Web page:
Rules of working out: Avoid sugar, say no to alcohol, and more
Celebrity trainer David Kirsch is well-known for his work with A-list models and actresses such as Heidi Klum, Kate Upton, Liv Tyler, and Anne Hathaway. In his latest book, Ultimate Family Wellness, David shares his own story of balancing fatherhood with fitness, and gives his expert advice on how to work out and eat well with the whole family.health and fitness Updated: Jul 31, 2016 17:26 IST
Celebrity trainer David Kirsch is well-known for his work with A-list models and actresses such as Heidi Klum, Kate Upton, Liv Tyler, and Anne Hathaway. In his latest book, Ultimate Family Wellness, David shares his own story of balancing fatherhood with fitness, and gives his expert advice on how to work out and eat well with the whole family. Recognising that it can be a challenge to stay on track with health and well-being when you are juggling family demands, to make things a little simpler David gives his top 5 rules to try to stick to for optimal nutrition.
Rule 1:No alcohol
When you are on a wellness plan to get fit and healthy, this includes all alcohol. Even though a very occasional glass or two can be a treat once you’ve achieved your fitness goals and are in maintenance mode, there is almost no nutritional benefit to the calories consumed by drinking alcohol. And during a wellness programme there is no room for hangovers. You need to be fresh, focused, and on top of your game to achieve the desired results.
Rule 2: No highly processed or refined foods
I’m not saying carbohydrates are bad, but it’s the highly processed, refined carbs stripped of nutrients and dietary fibre that leave you with just simple sugars that I’m against. Practically every aisle in the grocery store overflows with packaged foods. It’s easy to fall for the seemingly healthy boxes of organic refined carbs such as gluten-free crackers, but they are, in fact, packed with refined carbohydrates which fail to give your body the right nutrition and also cause weight gain through overeating.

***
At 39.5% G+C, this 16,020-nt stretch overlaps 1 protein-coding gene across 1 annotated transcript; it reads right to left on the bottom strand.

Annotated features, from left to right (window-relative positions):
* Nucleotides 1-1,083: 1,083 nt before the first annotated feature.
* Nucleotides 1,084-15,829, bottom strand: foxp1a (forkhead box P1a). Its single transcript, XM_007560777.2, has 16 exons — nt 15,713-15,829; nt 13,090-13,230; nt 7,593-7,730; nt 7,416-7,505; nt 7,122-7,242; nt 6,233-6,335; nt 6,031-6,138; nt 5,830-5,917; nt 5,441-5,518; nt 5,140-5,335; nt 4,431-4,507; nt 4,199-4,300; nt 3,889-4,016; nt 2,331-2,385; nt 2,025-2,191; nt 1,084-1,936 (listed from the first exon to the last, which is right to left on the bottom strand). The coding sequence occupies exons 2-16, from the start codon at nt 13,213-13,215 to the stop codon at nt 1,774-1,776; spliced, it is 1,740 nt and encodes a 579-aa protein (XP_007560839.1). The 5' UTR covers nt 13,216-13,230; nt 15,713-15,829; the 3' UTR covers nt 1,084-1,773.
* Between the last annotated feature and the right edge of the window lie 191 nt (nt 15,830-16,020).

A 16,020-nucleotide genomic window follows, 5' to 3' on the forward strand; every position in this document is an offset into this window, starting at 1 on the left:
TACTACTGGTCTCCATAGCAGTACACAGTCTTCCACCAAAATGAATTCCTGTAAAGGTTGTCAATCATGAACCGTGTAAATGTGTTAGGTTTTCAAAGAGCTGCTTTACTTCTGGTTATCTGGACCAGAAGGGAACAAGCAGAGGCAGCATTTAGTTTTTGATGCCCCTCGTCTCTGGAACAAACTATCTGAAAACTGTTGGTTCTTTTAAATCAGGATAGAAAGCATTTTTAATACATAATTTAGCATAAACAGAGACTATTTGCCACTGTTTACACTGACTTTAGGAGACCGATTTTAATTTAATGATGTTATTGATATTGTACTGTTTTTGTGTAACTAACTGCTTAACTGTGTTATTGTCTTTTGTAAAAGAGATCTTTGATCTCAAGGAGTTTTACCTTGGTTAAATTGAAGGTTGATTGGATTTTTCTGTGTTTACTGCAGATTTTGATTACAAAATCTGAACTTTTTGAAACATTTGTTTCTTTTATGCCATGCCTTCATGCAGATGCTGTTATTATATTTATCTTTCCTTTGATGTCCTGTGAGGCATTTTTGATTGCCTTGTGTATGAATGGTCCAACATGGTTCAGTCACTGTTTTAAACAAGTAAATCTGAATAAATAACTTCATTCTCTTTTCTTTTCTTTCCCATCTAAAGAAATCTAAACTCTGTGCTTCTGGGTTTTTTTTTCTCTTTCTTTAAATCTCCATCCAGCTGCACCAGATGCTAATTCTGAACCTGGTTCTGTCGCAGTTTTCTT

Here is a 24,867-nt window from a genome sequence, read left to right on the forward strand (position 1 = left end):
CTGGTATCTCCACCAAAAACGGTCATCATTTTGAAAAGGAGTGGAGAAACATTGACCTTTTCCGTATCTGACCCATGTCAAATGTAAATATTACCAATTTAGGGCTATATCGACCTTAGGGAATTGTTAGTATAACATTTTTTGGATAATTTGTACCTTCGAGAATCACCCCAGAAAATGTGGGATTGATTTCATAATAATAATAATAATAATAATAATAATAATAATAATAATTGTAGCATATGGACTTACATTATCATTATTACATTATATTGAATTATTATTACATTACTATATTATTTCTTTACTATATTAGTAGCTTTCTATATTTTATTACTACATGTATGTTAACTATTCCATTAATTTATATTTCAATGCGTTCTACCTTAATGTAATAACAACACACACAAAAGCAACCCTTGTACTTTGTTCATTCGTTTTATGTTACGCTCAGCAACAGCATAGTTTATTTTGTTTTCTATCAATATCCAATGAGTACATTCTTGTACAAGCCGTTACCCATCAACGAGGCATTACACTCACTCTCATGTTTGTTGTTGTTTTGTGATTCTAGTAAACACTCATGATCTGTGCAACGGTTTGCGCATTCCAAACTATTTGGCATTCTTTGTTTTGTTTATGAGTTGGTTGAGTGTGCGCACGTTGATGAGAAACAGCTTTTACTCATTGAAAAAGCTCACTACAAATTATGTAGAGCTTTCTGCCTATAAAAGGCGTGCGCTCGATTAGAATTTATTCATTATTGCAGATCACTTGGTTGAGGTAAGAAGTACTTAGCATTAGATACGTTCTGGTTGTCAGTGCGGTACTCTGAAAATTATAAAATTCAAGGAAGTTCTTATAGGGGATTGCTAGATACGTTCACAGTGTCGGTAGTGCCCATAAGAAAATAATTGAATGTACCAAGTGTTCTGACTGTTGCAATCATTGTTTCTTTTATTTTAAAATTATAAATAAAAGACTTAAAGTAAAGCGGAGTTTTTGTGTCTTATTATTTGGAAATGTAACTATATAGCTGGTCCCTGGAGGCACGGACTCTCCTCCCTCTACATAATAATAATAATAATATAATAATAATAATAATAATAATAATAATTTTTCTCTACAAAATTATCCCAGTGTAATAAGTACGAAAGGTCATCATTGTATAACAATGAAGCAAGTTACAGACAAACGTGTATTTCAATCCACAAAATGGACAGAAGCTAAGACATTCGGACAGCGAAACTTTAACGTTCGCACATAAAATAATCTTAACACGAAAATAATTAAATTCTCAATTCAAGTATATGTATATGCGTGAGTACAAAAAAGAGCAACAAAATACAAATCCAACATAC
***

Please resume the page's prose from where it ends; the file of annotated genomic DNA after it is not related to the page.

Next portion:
Rule 3:No added sugars or artificial sweeteners
They might make foods taste better, but added sugars equal unnecessary calories. There are no proteins, essential fats, vitamins, or minerals in sugar. That said, fruits have incredible health benefits and naturally contain sugar, and who doesn’t love a refreshing bowl of organic berries. But minimise all other sweeteners in your diet such as table sugar, honey, maple syrup, agave, and corn syrup and avoid artificial sweeteners.
Rule 4:Eat lean and clean proteins
Proteins are essential for building and repairing cells and creating new muscle. I am often asked, what is the best form of protein? I am a big advocate of eating animals that swim and fly. Wild salmon, brook trout, turkey, chicken, and eggs are some of my favourite sources. If you are a vegetarian choose from tofu, tempeh, and seitan. Regardless of which diet you follow, you need protein.
Rule 5: Eat more fibre and dark leafy green vegetables
Spinach, broccoli, kale, Brussels sprouts, and cauliflower help keep your digestive tract moving, keep you regular, and prevent bloating. “Greens are the number one food you can eat regularly to help improve your health,” says Jill Nussinow, M.S., R.D., a culinary educator in Northern California. That’s because leafy vegetables are brimming with fiber, vitamins, minerals, and may help protect you from heart disease, diabetes, and perhaps even cancer. Additionally, they are low in calories and a versatile delicious and nutritious part of your daily nutrition regimen.